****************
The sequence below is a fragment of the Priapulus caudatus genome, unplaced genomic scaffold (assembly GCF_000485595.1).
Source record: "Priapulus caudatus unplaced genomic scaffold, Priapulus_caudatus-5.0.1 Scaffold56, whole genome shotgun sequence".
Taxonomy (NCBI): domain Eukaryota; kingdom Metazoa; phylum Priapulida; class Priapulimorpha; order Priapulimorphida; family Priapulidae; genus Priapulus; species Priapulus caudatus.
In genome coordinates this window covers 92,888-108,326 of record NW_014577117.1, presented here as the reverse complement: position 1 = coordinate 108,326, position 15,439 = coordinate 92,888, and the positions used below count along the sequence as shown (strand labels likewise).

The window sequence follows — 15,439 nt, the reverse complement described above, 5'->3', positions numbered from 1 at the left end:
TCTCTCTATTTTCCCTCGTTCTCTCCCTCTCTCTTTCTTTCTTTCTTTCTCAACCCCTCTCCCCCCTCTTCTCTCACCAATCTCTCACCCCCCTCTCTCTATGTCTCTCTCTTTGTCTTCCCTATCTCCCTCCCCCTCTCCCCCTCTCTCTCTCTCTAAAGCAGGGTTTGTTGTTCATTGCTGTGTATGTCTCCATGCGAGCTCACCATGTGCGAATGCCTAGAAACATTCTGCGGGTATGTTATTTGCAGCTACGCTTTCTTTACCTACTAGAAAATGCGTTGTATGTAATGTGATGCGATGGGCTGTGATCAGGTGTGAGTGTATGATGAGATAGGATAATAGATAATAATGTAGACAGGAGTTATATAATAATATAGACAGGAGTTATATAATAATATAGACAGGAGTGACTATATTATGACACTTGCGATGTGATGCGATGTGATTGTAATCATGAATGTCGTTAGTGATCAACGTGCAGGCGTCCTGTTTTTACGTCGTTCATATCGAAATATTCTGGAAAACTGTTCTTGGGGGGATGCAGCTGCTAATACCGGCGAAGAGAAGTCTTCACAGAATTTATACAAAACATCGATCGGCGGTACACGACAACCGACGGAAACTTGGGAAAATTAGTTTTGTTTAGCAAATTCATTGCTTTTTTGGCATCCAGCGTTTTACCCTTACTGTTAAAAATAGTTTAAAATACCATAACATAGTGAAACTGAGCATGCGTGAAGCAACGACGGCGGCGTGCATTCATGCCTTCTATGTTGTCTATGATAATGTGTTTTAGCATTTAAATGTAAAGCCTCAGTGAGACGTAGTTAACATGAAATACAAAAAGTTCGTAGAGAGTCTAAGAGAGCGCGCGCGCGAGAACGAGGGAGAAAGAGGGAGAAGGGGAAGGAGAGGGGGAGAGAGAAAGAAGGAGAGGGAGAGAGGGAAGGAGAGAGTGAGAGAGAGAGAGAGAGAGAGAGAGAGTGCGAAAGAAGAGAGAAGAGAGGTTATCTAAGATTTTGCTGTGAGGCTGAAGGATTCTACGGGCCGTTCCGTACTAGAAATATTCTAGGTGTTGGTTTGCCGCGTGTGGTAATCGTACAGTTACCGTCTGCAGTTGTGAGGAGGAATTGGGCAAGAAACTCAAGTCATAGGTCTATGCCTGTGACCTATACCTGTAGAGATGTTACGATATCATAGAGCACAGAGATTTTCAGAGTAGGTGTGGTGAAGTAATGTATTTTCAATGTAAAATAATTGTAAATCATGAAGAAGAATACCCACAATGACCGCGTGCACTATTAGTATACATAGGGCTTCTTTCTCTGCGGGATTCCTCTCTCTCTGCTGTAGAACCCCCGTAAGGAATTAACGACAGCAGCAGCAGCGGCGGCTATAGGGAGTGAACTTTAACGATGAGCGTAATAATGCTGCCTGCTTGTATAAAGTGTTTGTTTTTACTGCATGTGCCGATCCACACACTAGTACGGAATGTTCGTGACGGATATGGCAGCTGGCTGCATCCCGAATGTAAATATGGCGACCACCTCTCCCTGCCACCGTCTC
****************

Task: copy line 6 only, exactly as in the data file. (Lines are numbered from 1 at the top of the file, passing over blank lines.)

TCTCTCTATTTTCCCTCGTTCTCTCCCTCTCTCTTTCTTTCTTTCTTTCTCAACCCCTCTCCCCCCTCTTCTCTCACCAATCTCTCACCCCCCTCTCTCTATGTCTCTCTCTTTGTCTTCCCTATCTCCCTCCCCCTCTCCCCCTCTCTCTCTCTCTAAAGCAGGGTTTGTTGTTCATTGCTGTGTATGTCTCCATGCGAGCTCACCATGTGCGAATGCCTAGAAACATTCTGCGGGTATGTTATTTGCAGCTACGCTTTCTTTACCTACTAGAAAATGCGTTGTATGTAATGTGATGCGATGGGCTGTGATCAGGTGTGAGTGTATGATGAGATAGGATAATAGATAATAATGTAGACAGGAGTTATATAATAATATAGACAGGAGTTATATAATAATATAGACAGGAGTGACTATATTATGACACTTGCGATGTGATGCGATGTGATTGTAATCATGAATGTCGTTAGTGATCAACGTGCAGGCGTCCTGTTTTTACGTCGTTCATATCGAAATATTCTGGAAAACTGTTCTTGGGGGGATGCAGCTGCTAATACCGGCGAAGAGAAGTCTTCACAGAATTTATACAAAACATCGATCGGCGGTACACGACAACCGACGGAAACTTGGGAAAATTAGTTTTGTTTAGCAAATTCATTGCTTTTTTGGCATCCAGCGTTTTACCCTTACTGTTAAAAATAGTTTAAAATACCATAACATAGTGAAACTGAGCATGCGTGAAGCAACGACGGCGGCGTGCATTCATGCCTTCTATGTTGTCTATGATAATGTGTTTTAGCATTTAAATGTAAAGCCTCAGTGAGACGTAGTTAACATGAAATACAAAAAGTTCGTAGAGAGTCTAAGAGAGCGCGCGCGCGAGAACGAGGGAGAAAGAGGGAGAAGGGGAAGGAGAGGGGGAGAGAGAAAGAAGGAGAGGGAGAGAGGGAAGGAGAGAGTGAGAGAGAGAGAGAGAGAGAGAGAGAGTGCGAAAGAAGAGAGAAGAGAGGTTATCTAAGATTTTGCTGTGAGGCTGAAGGATTCTACGGGCCGTTCCGTACTAGAAATATTCTAGGTGTTGGTTTGCCGCGTGTGGTAATCGTACAGTTACCGTCTGCAGTTGTGAGGAGGAATTGGGCAAGAAACTCAAGTCATAGGTCTATGCCTGTGACCTATACCTGTAGAGATGTTACGATATCATAGAGCACAGAGATTTTCAGAGTAGGTGTGGTGAAGTAATGTATTTTCAATGTAAAATAATTGTAAATCATGAAGAAGAATACCCACAATGACCGCGTGCACTATTAGTATACATAGGGCTTCTTTCTCTGCGGGATTCCTCTCTCTCTGCTGTAGAACCCCCGTAAGGAATTAACGACAGCAGCAGCAGCGGCGGCTATAGGGAGTGAACTTTAACGATGAGCGTAATAATGCTGCCTGCTTGTATAAAGTGTTTGTTTTTACTGCATGTGCCGATCCACACACTAGTACGGAATGTTCGTGACGGATATGGCAGCTGGCTGCATCCCGAATGTAAATATGGCGACCACCTCTCCCTGCCACCGTCTC